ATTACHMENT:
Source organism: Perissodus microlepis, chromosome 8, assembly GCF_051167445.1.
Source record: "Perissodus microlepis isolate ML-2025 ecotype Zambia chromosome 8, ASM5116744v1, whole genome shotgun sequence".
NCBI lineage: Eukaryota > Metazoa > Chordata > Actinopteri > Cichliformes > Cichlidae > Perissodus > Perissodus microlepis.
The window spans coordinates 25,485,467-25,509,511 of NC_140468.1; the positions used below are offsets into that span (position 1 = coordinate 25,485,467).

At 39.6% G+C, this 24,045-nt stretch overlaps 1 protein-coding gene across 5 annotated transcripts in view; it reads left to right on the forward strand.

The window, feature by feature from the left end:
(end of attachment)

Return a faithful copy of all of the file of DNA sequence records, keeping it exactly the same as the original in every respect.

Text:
Source organism: Perissodus microlepis, chromosome 8, assembly GCF_051167445.1.
Source record: "Perissodus microlepis isolate ML-2025 ecotype Zambia chromosome 8, ASM5116744v1, whole genome shotgun sequence".
NCBI lineage: Eukaryota > Metazoa > Chordata > Actinopteri > Cichliformes > Cichlidae > Perissodus > Perissodus microlepis.
The window spans coordinates 25,485,467-25,509,511 of NC_140468.1; the positions used below are offsets into that span (position 1 = coordinate 25,485,467).

At 39.6% G+C, this 24,045-nt stretch overlaps 1 protein-coding gene across 5 annotated transcripts in view; it reads left to right on the forward strand.

The window, feature by feature from the left end: